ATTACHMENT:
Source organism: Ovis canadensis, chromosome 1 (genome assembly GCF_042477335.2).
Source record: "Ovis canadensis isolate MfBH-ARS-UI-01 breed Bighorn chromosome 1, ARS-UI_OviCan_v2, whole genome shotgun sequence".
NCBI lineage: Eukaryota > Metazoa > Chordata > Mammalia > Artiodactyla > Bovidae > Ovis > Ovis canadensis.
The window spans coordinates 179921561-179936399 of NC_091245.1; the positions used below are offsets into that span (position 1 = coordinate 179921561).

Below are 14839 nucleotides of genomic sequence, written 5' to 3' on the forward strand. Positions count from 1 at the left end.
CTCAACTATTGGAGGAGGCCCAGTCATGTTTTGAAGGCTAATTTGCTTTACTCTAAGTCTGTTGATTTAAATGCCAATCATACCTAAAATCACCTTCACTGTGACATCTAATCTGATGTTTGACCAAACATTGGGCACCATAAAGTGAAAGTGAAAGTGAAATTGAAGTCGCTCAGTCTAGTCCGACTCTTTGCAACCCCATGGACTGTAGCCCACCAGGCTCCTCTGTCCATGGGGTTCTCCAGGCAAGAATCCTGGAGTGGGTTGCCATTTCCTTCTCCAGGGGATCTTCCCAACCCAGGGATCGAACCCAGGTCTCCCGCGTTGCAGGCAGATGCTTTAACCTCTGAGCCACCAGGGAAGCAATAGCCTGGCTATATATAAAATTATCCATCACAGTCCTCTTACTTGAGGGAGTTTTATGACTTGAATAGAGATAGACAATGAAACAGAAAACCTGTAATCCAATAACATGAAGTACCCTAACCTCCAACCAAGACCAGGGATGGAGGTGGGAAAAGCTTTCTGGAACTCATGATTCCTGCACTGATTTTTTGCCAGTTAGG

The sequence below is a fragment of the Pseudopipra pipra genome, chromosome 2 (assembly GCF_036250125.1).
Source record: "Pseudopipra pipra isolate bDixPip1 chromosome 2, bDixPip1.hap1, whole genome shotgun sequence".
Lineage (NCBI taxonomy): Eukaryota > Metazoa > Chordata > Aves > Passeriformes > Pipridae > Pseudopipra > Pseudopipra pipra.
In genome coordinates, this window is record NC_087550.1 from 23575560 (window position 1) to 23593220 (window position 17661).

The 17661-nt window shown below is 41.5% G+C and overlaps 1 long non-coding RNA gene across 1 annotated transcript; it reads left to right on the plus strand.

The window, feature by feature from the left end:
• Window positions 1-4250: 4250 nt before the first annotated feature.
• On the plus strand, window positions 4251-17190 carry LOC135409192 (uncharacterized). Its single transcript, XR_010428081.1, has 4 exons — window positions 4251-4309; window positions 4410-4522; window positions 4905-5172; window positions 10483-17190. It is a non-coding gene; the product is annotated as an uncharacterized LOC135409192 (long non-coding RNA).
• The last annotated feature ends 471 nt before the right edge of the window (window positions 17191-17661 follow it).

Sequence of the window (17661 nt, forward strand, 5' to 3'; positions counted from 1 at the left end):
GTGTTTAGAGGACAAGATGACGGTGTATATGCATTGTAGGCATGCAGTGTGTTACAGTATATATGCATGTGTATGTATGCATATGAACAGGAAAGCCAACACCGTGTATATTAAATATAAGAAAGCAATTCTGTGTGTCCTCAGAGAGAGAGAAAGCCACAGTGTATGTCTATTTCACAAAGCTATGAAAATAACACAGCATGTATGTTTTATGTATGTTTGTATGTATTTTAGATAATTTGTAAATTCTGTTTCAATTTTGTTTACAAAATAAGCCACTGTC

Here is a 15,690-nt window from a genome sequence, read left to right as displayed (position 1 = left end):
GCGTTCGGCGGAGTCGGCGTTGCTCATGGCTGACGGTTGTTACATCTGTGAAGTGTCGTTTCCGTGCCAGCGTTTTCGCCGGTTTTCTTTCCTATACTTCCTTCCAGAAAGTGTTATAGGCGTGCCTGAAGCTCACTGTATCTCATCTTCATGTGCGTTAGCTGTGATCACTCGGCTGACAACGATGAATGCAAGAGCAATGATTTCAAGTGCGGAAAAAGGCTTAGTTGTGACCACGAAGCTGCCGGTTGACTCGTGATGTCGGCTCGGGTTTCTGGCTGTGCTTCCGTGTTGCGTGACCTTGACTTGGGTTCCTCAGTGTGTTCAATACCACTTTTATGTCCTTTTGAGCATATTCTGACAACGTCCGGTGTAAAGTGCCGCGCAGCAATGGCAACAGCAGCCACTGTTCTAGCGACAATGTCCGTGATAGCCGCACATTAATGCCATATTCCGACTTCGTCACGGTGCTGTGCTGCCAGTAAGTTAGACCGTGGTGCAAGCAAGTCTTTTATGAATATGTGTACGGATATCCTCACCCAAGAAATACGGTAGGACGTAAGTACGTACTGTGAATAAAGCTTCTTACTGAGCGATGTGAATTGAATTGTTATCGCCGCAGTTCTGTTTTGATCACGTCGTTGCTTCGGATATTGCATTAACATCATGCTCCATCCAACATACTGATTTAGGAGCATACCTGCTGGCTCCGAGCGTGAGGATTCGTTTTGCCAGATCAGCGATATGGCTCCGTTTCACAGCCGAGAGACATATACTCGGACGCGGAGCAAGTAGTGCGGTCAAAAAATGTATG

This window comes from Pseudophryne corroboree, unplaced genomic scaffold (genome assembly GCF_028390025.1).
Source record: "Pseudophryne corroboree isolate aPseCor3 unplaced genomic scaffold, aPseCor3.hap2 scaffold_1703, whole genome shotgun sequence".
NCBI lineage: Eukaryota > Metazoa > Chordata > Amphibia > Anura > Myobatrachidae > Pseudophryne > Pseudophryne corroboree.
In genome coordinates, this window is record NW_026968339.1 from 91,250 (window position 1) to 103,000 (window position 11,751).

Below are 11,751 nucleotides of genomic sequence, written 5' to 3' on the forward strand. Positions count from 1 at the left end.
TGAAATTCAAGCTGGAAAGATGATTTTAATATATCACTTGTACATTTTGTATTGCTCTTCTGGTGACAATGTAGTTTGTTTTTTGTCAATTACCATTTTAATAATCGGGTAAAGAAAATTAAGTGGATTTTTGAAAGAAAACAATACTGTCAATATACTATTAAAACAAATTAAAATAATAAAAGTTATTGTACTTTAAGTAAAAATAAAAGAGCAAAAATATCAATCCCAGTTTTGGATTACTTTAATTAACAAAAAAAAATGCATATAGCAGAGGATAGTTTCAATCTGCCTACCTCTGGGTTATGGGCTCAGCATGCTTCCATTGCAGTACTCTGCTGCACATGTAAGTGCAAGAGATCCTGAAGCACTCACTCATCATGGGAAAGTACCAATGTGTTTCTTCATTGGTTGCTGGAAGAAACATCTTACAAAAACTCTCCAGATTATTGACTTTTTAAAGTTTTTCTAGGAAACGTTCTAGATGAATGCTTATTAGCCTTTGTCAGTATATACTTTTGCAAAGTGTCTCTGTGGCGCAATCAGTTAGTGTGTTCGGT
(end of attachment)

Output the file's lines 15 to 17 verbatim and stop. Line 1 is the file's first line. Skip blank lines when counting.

• The last annotated feature ends 471 nt before the right edge of the window (window positions 17191-17661 follow it).

Sequence of the window (17661 nt, forward strand, 5' to 3'; positions counted from 1 at the left end):
GTGTTTAGAGGACAAGATGACGGTGTATATGCATTGTAGGCATGCAGTGTGTTACAGTATATATGCATGTGTATGTATGCATATGAACAGGAAAGCCAACACCGTGTATATTAAATATAAGAAAGCAATTCTGTGTGTCCTCAGAGAGAGAGAAAGCCACAGTGTATGTCTATTTCACAAAGCTATGAAAATAACACAGCATGTATGTTTTATGTATGTTTGTATGTATTTTAGATAATTTGTAAATTCTGTTTCAATTTTGTTTACAAAATAAGCCACTGTC